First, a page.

Study After Bielen No. 2

Hello everyone, I hope your week is going well. I’m still feeling out of sorts with the unusual weather we are having in the Pacific Northwest. I know It goes without saying, that it could always be worse. Nevertheless, I hope weather has been more pleasant where you are.

I decided to do another Bielen study and I probably will until I feel I’ve done enough for a while. I know it probably would take a great while before I can feel some sort of mastery of his style and technique 😆.

IMG_4604Study After Bielen No.2, Oil on Birch Panel, 6″x6″

I don’t know about you but I have always felt that the colour orange is so cheerful. I guess that’s why I decided on painting orange flowers; it brightens up the wintry days we’ve been having lately. I’m still trying to get used to palette knife painting imparting impasto texture. I normally use a thinner application of paint leaving minimal brush strokes. But I do like the instant colour payoff you get with the knife.

I don’t know if you can see it in this picture, but one of the things I’m happy with is the subtle shade differences in the background. The white of the background was painted with a warmer white on the left and a cooler shade of white on the right. I love subtle effects of the light in all paintings. I also really like the reflective light casting orange on the bottom left. The patchy texture of the background is interesting and I like the overall looseness of the painting.

I don’t know exactly why I’m trying to paint out of character other than just trying something different and learning new techniques. It feels like I’m looking for something but I don’t know what. Hopefully, it’ll dawn on me one day. Meanwhile, I find that studying a work of a favorite artist is a great way to really appreciate their work.

I hope you like the painting, thanks for visiting,


Cold wax painting: my first!

Hello dear readers, I’m excited to share something new I’ve finished working on. Below is my first cold wax painting titled, ‘Massimo, You Are the Music in My Heart’. This piece is dedicated to my son who is a violinist.


I’ve always admired the look of a cold wax painting for years but did not know how it was produced and with what medium. By chance and research, I stumbled upon it through working with hot wax (encaustic).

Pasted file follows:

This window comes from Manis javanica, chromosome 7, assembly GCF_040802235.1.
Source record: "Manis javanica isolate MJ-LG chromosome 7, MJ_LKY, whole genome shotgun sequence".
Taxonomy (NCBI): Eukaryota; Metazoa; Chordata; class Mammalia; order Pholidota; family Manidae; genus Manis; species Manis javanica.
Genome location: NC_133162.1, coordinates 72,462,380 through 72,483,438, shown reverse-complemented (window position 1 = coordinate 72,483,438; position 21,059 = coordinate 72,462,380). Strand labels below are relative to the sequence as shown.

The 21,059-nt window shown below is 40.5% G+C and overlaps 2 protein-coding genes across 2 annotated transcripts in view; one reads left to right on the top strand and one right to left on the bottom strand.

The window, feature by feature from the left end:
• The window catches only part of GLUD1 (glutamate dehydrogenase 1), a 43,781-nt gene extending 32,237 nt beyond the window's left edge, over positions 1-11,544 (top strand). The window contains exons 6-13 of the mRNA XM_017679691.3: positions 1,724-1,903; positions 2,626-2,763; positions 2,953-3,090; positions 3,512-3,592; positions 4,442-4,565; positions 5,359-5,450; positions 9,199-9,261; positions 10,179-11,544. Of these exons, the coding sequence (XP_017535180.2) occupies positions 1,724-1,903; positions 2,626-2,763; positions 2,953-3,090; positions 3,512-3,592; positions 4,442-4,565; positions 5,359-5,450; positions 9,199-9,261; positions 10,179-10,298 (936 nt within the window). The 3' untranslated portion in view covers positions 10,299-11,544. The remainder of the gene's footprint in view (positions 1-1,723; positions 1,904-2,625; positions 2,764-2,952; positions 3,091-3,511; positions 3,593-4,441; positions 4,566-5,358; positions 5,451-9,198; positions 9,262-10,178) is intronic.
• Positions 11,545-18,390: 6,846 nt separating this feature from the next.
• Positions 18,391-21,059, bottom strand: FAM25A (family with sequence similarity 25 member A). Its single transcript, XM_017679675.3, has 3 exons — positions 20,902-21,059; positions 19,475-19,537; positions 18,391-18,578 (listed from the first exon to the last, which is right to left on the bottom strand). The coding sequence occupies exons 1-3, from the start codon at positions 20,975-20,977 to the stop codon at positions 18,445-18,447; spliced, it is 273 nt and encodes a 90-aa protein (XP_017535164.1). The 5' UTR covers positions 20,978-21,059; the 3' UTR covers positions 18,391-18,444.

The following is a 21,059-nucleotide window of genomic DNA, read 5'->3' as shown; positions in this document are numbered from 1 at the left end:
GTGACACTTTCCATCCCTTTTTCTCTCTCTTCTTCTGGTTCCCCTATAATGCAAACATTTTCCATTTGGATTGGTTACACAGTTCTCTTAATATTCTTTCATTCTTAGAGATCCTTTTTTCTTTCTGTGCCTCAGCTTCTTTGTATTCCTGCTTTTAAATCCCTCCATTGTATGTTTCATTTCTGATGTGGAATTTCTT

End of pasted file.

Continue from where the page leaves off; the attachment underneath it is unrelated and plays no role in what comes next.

Cold wax is a paste-consistency medium made with filtered beeswax and odorless mineral spirits. There are a couple of variations in formulas on the market today, mainly by Gamblin and Dorlands. I work with Gamblin because the formula has less additives.

Cold wax paintings are generally made with cold wax medium, oil paint and/or pigment. There are other additives for the cold wax medium but it’s up to the artist to choose. Some artists choose to add marble dust, charcoal and dry pigment. The dry additives can be mixed in with cold wax and will help it dry quicker as well as add colour and texture. Oil paint added into the medium will dry a little slower. In either case, cold wax dries faster than traditional oil paint alone.

A few of the application methods of the cold wax are by squeegee, palette knife, plastic card or a brayer. The great qualities of this painting medium are: layers dry fairly quickly, surfaces can be engraved and scraped, light collage elements can be added, oil sticks can be used in conjunction, minimal odor, no heat required, natural finish is matte but can be polished to a soft sheen and most of all, it has a lovely texture to work with.


Above is a detail of my piece that shows the inscribed lines and faux-gold leaf incorporated into the paint layers. You can also see the textural elements and the sheen of the polished surface as well.